Of course, I do take pictures from time to time that are pre-planned, such as those in the chapter on Focus-stacking, although even those often benefit from a spark of inspiration during processing. Examples of these can be seen in the aforementioned chapter.
The common thread that runs through my book is that one should always ask whether a processed image could still use some additional technique or element, to make it into something truly striking. This is the time when a given image begins to post-produce itself and can be taken to a much more interesting place.
There have been so many occasions when I have initially processed an image and been very pleased with the result, only to then add some extra element, texture or effect and have it leap out. Comparing the previous version, often finds me thinking how dull and uninteresting it looks!
4. You come from the Dan Margulis school, and in fact we got to know each other because we were both beta-readers for his latest book. Yet you seem to have brought his techniques, which are mainly used for correction, into a different and possibly more creative kind of workflow. Some of your final versions are not realistic at all, while that is what the whole Margulis’ approach seems to be about. What is your opinion on this?
As I mentioned previously, after learning all of Dan’s methods, I realised that they could be adapted for use in ways other than straight colour-correction. Using the Blend If sliders in LAB for instance, makes a composite such as the first image of chapter three, easy. I don’t know of any other way that this could be so easily achieved, but it has nothing to do with colour-correction.
The image of the Rose in the Introduction also uses one of Dan’s techniques but in a very different way to how it was intended. The amazing colour comes from writing a Curve that would normally be used for luminosity enhancement but is instead applied to the colour component. The effect was achieved in seconds and again, I don’t think that the same could be produced in any other way. Adaptations like these then, are really the basis for the concept of my book.
It is why the first three chapters are devoted to essential commands, basic colour correction and LAB. I am essentially taking many of Dan’s methods and using them to progress to another level, past what he developed them for.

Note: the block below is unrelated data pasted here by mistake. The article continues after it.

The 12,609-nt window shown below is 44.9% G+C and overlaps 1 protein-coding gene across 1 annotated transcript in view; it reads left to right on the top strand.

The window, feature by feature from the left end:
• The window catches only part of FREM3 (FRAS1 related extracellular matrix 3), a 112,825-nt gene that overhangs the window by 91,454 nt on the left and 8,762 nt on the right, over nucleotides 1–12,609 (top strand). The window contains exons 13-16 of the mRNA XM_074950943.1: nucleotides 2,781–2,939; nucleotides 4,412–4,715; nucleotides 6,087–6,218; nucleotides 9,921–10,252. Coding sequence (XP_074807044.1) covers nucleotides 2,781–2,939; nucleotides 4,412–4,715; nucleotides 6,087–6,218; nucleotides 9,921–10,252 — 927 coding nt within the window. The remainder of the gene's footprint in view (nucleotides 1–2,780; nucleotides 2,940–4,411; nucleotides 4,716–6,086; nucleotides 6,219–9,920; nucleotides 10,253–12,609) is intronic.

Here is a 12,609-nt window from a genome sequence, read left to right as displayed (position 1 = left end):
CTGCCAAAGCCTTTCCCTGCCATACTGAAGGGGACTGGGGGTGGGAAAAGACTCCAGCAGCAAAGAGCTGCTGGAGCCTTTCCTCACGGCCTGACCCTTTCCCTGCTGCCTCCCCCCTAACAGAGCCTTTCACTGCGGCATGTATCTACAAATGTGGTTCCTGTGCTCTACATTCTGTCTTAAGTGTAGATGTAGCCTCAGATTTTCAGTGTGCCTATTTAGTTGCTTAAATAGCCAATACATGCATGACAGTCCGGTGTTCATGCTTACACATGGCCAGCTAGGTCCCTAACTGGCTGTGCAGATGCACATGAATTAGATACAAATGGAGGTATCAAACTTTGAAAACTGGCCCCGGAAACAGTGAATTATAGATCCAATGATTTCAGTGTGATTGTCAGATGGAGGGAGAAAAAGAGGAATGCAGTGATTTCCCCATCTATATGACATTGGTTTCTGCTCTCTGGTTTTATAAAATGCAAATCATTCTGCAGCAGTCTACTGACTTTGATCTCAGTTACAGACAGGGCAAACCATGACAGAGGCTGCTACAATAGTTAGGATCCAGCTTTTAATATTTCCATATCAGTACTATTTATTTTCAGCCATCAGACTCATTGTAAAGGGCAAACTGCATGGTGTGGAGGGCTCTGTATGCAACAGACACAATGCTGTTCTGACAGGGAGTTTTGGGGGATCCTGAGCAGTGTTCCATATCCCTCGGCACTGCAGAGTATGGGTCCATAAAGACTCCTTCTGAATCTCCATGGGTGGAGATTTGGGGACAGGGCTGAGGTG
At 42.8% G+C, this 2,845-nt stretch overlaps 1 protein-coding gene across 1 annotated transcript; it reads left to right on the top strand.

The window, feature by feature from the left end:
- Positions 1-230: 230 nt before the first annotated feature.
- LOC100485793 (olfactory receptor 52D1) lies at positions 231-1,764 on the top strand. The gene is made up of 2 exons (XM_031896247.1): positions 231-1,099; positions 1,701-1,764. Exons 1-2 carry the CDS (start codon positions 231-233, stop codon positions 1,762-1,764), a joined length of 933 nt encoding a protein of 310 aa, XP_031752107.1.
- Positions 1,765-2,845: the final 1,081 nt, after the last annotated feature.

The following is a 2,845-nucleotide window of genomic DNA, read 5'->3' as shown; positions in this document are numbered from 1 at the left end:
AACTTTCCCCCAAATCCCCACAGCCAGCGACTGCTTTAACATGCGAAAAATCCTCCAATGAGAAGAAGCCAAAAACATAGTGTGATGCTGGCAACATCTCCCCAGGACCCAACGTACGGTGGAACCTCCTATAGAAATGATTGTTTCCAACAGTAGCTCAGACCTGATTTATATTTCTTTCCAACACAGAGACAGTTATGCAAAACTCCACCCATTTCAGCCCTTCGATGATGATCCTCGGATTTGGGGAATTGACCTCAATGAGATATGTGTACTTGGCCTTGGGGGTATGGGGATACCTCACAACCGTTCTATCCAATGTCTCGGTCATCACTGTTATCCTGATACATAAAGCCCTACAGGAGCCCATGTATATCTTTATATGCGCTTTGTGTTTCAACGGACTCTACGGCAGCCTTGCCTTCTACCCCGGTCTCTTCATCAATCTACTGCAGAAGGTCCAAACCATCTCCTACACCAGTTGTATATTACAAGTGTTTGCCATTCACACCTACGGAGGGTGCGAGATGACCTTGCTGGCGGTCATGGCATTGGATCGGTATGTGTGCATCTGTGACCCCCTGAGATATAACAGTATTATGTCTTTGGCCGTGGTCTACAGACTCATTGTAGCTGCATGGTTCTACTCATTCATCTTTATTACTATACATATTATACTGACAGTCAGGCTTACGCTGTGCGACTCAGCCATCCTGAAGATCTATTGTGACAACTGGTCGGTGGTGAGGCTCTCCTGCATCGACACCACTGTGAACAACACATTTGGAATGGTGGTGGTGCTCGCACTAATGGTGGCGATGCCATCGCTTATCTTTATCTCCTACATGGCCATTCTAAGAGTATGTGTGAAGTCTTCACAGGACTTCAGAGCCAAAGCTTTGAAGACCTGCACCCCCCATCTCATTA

That is not to say that I use only his techniques. Many are my own or adaptations of others but probably the majority of the methods that I advocate rely on a good knowledge of Dan’s LAB and colour-correction methods. I guess I could say that Dan’s ideas are so powerful as to not be limited to only true colour-correction. They can be adapted for broader purposes.
5. There are many talented photographers around (and wanna-be photographers, too), and technology is cheaper than it ever was. You’ve probably heard about the recent move that made Getty Images open their archives for free to anyone as long as a credit is given. What do you think of the current state of the market, and what would you suggest to a youngster dying to become a photographer?
Another strong motivation for me to write my book was to provide ways for dedicated, creative photographers to make their final images more original and to stand above the vast amount of imagery flooding the world these days.
I comment on this very issue in the book, where I note that it has become easy for anyone who is so inclined, to buy a reasonable camera, get some software and then have the potential to create some quite reasonable photographs. If one’s work is to be noticed at all, amongst this ocean of imagery, it must be strikingly different from the rest. Because the methods advocated in my book allow this sort of creativity to produce original and artistic results, the reader at least has a chance of producing work that, as I said earlier, will be noticeable and truly individual.